Human trafficking does not require someone to enter a country illegally; whereas human smuggling, migrant smuggling and illegal migration does.
Human trafficking can happen within a country as it is defined as the recruitment, harbouring or transportation of an individual or group of people for exploitation; whereas, human smuggling must involve border crossing.
Human traffickers make a profit from exploitation; whereas, perpetrators of human smuggling profit from the fees for movement services. It is important to note here that for human trafficking to be confirmed (in legal terms) the intent of exploitation must be proven.
The Global Alliance Against Trafficking in Women explains that “a person’s migration story can include both smuggling and trafficking, experienced at the same time or at different times”.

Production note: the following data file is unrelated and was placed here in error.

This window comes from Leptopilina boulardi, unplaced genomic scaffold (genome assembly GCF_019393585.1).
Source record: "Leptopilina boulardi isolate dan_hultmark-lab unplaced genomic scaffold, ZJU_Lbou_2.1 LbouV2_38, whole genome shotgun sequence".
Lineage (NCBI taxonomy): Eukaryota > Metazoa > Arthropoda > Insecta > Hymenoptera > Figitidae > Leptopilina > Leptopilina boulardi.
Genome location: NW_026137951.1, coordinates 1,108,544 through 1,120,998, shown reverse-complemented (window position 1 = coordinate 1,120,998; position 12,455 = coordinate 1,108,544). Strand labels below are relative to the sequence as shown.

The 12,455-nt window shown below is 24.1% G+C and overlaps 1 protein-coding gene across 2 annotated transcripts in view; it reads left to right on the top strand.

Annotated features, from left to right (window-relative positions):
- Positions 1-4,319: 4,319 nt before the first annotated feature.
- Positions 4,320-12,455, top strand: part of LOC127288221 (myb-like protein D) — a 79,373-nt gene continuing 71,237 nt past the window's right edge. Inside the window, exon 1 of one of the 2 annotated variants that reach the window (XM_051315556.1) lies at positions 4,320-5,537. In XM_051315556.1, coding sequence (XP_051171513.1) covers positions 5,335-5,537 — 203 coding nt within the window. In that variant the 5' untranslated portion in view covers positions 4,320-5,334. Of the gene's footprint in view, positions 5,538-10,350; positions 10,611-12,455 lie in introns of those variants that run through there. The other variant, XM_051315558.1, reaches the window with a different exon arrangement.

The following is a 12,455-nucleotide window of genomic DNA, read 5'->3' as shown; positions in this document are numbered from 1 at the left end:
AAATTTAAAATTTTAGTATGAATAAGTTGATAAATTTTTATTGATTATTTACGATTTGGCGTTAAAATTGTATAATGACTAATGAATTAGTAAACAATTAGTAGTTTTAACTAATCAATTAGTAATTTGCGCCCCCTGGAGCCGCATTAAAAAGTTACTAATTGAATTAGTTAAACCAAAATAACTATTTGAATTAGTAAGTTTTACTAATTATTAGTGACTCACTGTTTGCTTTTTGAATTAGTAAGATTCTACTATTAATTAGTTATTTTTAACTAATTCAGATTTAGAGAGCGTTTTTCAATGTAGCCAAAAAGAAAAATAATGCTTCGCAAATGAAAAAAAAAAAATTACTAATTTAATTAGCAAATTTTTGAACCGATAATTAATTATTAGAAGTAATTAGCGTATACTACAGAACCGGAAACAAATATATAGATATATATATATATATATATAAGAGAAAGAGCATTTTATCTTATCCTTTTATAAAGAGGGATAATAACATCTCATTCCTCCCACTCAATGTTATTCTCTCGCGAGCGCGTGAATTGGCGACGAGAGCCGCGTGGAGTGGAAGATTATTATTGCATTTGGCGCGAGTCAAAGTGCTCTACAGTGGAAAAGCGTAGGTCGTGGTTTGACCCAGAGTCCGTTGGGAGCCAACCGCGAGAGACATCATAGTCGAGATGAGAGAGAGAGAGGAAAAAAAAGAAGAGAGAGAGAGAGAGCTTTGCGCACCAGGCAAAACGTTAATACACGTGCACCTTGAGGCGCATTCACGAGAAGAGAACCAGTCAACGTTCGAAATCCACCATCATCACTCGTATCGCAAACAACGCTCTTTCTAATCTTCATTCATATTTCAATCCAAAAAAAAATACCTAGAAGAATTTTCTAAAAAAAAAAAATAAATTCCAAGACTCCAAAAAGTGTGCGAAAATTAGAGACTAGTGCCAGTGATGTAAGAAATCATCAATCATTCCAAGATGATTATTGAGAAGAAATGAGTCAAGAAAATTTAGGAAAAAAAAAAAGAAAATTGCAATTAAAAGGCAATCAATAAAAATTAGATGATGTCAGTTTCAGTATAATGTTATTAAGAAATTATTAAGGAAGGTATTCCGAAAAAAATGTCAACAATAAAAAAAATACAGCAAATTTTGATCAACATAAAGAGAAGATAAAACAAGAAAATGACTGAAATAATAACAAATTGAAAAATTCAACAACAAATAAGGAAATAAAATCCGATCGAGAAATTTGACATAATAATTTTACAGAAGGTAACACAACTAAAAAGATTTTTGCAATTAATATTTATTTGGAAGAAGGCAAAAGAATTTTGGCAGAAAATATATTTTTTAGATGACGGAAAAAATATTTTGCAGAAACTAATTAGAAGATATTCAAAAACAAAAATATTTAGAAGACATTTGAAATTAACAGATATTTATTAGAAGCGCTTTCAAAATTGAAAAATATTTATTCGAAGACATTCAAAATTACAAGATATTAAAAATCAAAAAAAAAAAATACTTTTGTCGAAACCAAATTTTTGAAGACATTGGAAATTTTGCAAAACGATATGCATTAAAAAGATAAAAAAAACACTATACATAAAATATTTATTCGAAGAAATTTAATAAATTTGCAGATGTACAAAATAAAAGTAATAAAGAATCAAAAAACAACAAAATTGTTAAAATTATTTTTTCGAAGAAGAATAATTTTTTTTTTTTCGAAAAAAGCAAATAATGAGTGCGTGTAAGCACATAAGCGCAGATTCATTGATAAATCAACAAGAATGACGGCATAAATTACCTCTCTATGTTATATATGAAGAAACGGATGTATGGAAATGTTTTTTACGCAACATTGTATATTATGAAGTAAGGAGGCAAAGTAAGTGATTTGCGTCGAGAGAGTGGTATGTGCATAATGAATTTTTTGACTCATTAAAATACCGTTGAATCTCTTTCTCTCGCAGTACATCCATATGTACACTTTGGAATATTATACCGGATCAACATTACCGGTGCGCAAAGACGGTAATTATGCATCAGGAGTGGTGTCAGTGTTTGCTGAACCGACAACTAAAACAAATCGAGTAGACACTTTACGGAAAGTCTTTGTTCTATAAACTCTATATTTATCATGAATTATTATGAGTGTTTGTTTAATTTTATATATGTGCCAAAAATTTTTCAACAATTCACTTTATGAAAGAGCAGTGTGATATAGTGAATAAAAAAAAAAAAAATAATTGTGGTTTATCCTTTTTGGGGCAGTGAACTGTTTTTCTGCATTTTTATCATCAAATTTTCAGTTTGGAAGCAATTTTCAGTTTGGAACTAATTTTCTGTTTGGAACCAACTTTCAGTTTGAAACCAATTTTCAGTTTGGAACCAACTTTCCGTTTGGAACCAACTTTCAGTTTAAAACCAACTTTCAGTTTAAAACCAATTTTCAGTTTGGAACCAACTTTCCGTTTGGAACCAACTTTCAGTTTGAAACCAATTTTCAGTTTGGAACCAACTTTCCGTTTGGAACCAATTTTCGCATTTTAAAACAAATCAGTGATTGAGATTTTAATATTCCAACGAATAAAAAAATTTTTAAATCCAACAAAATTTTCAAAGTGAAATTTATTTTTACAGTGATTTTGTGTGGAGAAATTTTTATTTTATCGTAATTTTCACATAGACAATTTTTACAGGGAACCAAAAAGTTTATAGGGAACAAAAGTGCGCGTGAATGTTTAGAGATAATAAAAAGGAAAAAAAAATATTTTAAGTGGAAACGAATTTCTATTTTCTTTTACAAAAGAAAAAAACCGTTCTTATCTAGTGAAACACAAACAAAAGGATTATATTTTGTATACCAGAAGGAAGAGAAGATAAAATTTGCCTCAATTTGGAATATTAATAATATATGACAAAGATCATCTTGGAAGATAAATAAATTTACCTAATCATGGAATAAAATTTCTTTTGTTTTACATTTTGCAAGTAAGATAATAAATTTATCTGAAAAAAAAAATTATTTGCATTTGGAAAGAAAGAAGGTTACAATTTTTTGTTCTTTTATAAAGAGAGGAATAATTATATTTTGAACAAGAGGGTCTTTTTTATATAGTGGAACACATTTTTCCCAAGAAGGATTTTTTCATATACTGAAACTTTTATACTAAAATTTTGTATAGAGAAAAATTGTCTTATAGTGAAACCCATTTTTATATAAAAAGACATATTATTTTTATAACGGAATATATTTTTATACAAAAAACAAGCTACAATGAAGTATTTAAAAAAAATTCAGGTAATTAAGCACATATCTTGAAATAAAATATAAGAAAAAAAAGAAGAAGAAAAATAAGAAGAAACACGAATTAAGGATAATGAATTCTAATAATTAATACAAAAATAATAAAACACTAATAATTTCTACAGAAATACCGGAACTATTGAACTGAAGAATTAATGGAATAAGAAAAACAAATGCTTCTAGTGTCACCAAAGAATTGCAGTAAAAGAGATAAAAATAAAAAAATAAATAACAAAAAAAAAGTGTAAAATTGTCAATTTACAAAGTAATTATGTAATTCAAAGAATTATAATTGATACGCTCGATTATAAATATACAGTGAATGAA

A person can initially pay to be illegally transported across borders but may find themselves coerced into exploitation.
As Emily Kenway writes, “rather than thinking of trafficking as a crime of abduction or unwilling movement, it’s more accurate to think of it as migration gone wrong.”
The real issue is that often, government policies are making migratory circumstances harsher and thus, more dangerous.
Globally, states have generally failed to provide people with safe migration routes which have created and increased the market for human smuggling, illegal immigration and human trafficking.
Therefore, policies that are aiming to tackle human trafficking, should be around creating safer migration routes. However, currently, politicians are deploying the anti-trafficking rhetoric to justify their hard border policies and to legitimise anti-immigration attitudes, thereby fuelling human trafficking.